This was first printed in the Globe & Mail, January 2009.
It was recently reported that over fifty million Russians had decided the greatest Russian ever. In a broadcast on the state-run Rossiya channel, which concluded three months of telephone and internet voting, Prince Alexander Nevsky emerged in first place. There’s symbolism at the top: Nevsky is revered for defeating western aggression against Mother Russia in the 13th century. Point taken? (He is said to have forced an invading army of Teutonic Knights onto the ice, which cracked under them.)
But that isn’t the news that matters. After battling Prince Alex for first all the way, Joseph Stalin slipped to third place by a mere 5,500 votes. There are fierce rumours of Kremlin interference, possibly to avoid the ’embarrassment’ of a Stalin victory, and certainly the vote difference is easily small enough to justify a recount in the venerable tradition of honest and fair Soviet/Russian elections. There are no current allegations of dangling chads. This is not Florida, after all.
Less widely reported, but equally noteworthy, is the fact that V.I. Lenin came sixth in the voting. He’d not have been happy about being a hundred thousand votes behind Stalin, let alone behind a poet like Pushkin, who was fourth. (For the record – and for the curious – Czar Nicholas II’s prime minister, Pyotr Stolypin – who instituted major agrarian reforms in an attempt to forestall the revolution, came second. He was assassinated in 1911; agrarian reforms didn’t do the trick.)
What is one to make of this? It would feel self-indulgent to launch a jeremiad about how very, very evil Lenin and Stalin and their system were. The novelist Martin Amis did this in a book a little while ago, Koba the Dread, which is essentially about his own belated discovery of that truth. And how his father, Kingsley Amis, and godfather, Robert Conquest (who exposed the atrocities of the Great Terror for the west) had been … right all along while Amis and his college chums had been proclaiming the glories of the Soviet Union and Mao’s China in the 1960s. It was nice to see Amis fils getting around to getting it right, but the tone of shocked baby-boomer awakening bordered on the amusing.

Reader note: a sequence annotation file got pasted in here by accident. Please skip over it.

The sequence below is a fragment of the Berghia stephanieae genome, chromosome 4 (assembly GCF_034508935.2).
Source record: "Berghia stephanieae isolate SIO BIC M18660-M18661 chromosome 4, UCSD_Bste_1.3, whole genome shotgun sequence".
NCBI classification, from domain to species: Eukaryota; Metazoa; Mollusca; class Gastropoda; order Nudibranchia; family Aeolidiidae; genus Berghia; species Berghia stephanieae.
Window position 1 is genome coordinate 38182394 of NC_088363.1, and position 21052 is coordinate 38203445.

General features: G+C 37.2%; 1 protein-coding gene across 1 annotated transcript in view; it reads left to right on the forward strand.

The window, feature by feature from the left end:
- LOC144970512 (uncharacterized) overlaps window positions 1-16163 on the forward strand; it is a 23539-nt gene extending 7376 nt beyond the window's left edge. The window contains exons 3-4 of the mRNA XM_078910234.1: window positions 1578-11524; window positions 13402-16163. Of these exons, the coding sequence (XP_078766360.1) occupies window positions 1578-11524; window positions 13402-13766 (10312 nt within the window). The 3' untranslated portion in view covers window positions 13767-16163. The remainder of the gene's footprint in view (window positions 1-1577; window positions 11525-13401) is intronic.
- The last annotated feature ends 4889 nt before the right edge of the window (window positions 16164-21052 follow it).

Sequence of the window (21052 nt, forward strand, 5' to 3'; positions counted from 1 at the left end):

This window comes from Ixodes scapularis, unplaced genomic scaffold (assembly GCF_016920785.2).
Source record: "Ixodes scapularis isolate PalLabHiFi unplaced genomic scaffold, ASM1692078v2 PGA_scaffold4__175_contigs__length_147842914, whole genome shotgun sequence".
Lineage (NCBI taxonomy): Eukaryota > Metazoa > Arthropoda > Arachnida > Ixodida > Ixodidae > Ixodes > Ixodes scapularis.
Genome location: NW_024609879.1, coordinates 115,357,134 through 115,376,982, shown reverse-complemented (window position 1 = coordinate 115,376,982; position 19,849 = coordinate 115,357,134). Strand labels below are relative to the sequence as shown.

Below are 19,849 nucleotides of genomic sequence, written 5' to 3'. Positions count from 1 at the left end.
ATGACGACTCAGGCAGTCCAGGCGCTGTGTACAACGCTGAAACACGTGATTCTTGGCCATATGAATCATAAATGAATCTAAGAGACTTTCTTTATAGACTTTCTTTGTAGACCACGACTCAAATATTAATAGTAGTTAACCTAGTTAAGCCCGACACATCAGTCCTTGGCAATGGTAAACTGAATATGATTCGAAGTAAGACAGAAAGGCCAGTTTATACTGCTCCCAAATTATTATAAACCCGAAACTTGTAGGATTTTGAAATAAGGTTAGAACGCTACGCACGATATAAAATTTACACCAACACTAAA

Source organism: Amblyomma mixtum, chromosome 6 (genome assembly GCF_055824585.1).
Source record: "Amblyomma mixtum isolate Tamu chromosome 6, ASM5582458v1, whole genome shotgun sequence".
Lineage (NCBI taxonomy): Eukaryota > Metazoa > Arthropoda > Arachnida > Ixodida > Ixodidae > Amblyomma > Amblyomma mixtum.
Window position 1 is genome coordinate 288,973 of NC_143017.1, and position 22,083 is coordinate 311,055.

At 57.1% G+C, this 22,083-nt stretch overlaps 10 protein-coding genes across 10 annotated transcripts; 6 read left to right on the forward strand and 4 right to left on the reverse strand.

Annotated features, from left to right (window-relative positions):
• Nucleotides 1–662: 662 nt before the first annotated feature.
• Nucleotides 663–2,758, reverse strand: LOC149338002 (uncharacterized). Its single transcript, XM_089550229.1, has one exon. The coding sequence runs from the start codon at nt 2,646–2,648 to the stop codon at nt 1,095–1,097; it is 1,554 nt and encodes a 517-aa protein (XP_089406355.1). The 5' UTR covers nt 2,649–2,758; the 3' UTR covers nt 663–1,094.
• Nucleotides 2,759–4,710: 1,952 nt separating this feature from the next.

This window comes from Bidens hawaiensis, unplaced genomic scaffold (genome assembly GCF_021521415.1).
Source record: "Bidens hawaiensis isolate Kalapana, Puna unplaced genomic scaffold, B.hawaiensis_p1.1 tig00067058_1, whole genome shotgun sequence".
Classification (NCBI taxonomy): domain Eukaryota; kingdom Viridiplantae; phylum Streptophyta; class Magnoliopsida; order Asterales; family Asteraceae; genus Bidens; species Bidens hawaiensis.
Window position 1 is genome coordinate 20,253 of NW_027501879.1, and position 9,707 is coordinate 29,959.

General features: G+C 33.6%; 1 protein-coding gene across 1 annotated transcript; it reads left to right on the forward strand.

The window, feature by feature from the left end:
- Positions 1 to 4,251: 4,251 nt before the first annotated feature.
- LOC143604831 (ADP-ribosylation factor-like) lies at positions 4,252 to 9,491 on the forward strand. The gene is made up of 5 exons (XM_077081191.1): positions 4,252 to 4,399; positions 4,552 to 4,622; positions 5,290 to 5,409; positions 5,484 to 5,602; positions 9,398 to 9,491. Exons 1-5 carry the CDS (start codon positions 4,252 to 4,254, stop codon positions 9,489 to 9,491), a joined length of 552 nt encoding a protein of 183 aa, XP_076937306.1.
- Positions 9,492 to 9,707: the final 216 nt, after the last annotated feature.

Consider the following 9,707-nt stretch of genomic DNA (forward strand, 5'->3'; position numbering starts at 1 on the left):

No, it seems to me there’s another point, a narrower focus to be sought here, and it comes from – unsurprisingly – Alexander Solzhenitsyn, whose The Gulag Archipelago, smuggled out to the west thirty-five years ago, documented the abomination of the Soviet internment camps with a terrifying mixture of Biblical prophet and meticulously detailed scientist. (Solzhenitsyn, who did more to expose the reality of Lenin and Stalin and the Soviet empire to the world than anyone else who ever lived, and did so with unfathomable courage, did not surface anywhere near the top of the balloting, by the way.)
Here’s the issue that seems necessary to register after considering this vote: in The Gulag Archipelago Solzhenitsyn makes the point that as of 1966 some 86,000 Germans had been convicted in Germany for Nazi crimes. But what about in the Soviet Union – the Gulag, the enforced starvations, the Terror? “In our own country (according the reports of the Military Collegium of the Supreme Court) about ten men had been convicted.” (The italics are his.) And he asks, “What kind of disastrous path lies ahead of us if we do not have the chance to purge ourselves of that putrefaction rotting inside our body?”
He insists, in a written voice that still thunders, that Russia has a defining duty to name all of these people (Lenin, Stalin…) and their Party to have been executioners on a scale that beggars description – except that he does describe it.
He declares to his country that in keeping silence about evil “we are implanting it, and it will rise up a thousandfold in the future.” He asserts (in 1974!) that failure to do so will cause a generation to grow up ignorant of and indifferent to, or even supporters of those foul deeds. And he ends a passage of colossal power by declaring: “It is going to be uncomfortable, horrible, to live in such a country!”
And that is the point. That is the sort of country that can vote as Russia just did, choosing its greatest figures.
Denying, suppressing, falsifying the past, however savage it might have been (perhaps especially when it was savage) exposes a society to the raw power of history when it isn’t dealt with. And that is a power strong as glaciers grinding everything in their path, shaping a landscape. It is critical to realize that this isn’t some abstract, intellectual issue. It defines the world today, from Moscow to the Middle East, Kosovo to Kenya.
A country where Lenin and Stalin are proclaimed as heroes, as great men, is a country that invites emulators and disciples to follow where they led.
© Guy Gavriel Kay